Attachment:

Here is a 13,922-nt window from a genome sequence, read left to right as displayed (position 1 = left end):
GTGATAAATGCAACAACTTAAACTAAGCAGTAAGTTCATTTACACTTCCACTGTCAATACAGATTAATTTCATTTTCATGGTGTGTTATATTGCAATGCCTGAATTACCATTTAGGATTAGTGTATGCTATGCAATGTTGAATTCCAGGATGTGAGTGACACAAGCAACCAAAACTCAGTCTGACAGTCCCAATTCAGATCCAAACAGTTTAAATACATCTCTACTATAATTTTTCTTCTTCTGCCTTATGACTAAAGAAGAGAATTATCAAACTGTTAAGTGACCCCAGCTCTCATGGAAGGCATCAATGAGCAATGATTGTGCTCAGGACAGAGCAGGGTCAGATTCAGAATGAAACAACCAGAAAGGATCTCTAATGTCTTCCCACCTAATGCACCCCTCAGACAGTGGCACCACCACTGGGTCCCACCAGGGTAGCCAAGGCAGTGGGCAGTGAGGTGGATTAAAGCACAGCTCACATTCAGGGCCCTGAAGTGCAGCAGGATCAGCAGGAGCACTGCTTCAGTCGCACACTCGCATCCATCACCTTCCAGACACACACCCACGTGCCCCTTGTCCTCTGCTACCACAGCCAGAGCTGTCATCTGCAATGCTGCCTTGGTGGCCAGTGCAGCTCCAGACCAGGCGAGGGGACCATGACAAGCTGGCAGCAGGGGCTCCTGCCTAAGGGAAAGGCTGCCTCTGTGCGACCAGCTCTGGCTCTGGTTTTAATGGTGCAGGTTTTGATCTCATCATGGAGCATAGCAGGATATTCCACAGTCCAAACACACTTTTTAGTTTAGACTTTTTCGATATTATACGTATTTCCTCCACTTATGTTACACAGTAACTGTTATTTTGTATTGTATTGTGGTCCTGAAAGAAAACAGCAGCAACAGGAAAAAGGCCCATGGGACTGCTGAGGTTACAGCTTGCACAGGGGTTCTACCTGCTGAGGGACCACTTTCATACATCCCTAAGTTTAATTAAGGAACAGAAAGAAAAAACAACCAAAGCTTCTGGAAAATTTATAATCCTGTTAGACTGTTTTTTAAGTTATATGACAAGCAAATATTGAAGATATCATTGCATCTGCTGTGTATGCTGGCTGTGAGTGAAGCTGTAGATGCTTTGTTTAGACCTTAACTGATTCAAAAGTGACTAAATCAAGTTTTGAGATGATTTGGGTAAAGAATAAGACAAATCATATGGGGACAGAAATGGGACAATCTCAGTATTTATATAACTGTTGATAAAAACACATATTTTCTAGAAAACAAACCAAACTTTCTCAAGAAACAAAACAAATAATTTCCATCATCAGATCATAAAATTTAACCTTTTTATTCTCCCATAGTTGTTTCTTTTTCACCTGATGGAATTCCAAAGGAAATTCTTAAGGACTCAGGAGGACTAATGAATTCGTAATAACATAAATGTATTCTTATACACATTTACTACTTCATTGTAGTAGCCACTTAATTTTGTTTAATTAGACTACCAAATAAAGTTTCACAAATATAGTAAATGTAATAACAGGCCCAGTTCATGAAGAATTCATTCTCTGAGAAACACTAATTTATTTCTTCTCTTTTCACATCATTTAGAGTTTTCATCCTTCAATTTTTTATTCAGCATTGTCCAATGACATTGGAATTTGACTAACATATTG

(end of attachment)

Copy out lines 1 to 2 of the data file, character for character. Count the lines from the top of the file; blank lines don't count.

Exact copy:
Here is a 13,922-nt window from a genome sequence, read left to right as displayed (position 1 = left end):
GTGATAAATGCAACAACTTAAACTAAGCAGTAAGTTCATTTACACTTCCACTGTCAATACAGATTAATTTCATTTTCATGGTGTGTTATATTGCAATGCCTGAATTACCATTTAGGATTAGTGTATGCTATGCAATGTTGAATTCCAGGATGTGAGTGACACAAGCAACCAAAACTCAGTCTGACAGTCCCAATTCAGATCCAAACAGTTTAAATACATCTCTACTATAATTTTTCTTCTTCTGCCTTATGACTAAAGAAGAGAATTATCAAACTGTTAAGTGACCCCAGCTCTCATGGAAGGCATCAATGAGCAATGATTGTGCTCAGGACAGAGCAGGGTCAGATTCAGAATGAAACAACCAGAAAGGATCTCTAATGTCTTCCCACCTAATGCACCCCTCAGACAGTGGCACCACCACTGGGTCCCACCAGGGTAGCCAAGGCAGTGGGCAGTGAGGTGGATTAAAGCACAGCTCACATTCAGGGCCCTGAAGTGCAGCAGGATCAGCAGGAGCACTGCTTCAGTCGCACACTCGCATCCATCACCTTCCAGACACACACCCACGTGCCCCTTGTCCTCTGCTACCACAGCCAGAGCTGTCATCTGCAATGCTGCCTTGGTGGCCAGTGCAGCTCCAGACCAGGCGAGGGGACCATGACAAGCTGGCAGCAGGGGCTCCTGCCTAAGGGAAAGGCTGCCTCTGTGCGACCAGCTCTGGCTCTGGTTTTAATGGTGCAGGTTTTGATCTCATCATGGAGCATAGCAGGATATTCCACAGTCCAAACACACTTTTTAGTTTAGACTTTTTCGATATTATACGTATTTCCTCCACTTATGTTACACAGTAACTGTTATTTTGTATTGTATTGTGGTCCTGAAAGAAAACAGCAGCAACAGGAAAAAGGCCCATGGGACTGCTGAGGTTACAGCTTGCACAGGGGTTCTACCTGCTGAGGGACCACTTTCATACATCCCTAAGTTTAATTAAGGAACAGAAAGAAAAAACAACCAAAGCTTCTGGAAAATTTATAATCCTGTTAGACTGTTTTTTAAGTTATATGACAAGCAAATATTGAAGATATCATTGCATCTGCTGTGTATGCTGGCTGTGAGTGAAGCTGTAGATGCTTTGTTTAGACCTTAACTGATTCAAAAGTGACTAAATCAAGTTTTGAGATGATTTGGGTAAAGAATAAGACAAATCATATGGGGACAGAAATGGGACAATCTCAGTATTTATATAACTGTTGATAAAAACACATATTTTCTAGAAAACAAACCAAACTTTCTCAAGAAACAAAACAAATAATTTCCATCATCAGATCATAAAATTTAACCTTTTTATTCTCCCATAGTTGTTTCTTTTTCACCTGATGGAATTCCAAAGGAAATTCTTAAGGACTCAGGAGGACTAATGAATTCGTAATAACATAAATGTATTCTTATACACATTTACTACTTCATTGTAGTAGCCACTTAATTTTGTTTAATTAGACTACCAAATAAAGTTTCACAAATATAGTAAATGTAATAACAGGCCCAGTTCATGAAGAATTCATTCTCTGAGAAACACTAATTTATTTCTTCTCTTTTCACATCATTTAGAGTTTTCATCCTTCAATTTTTTATTCAGCATTGTCCAATGACATTGGAATTTGACTAACATATTG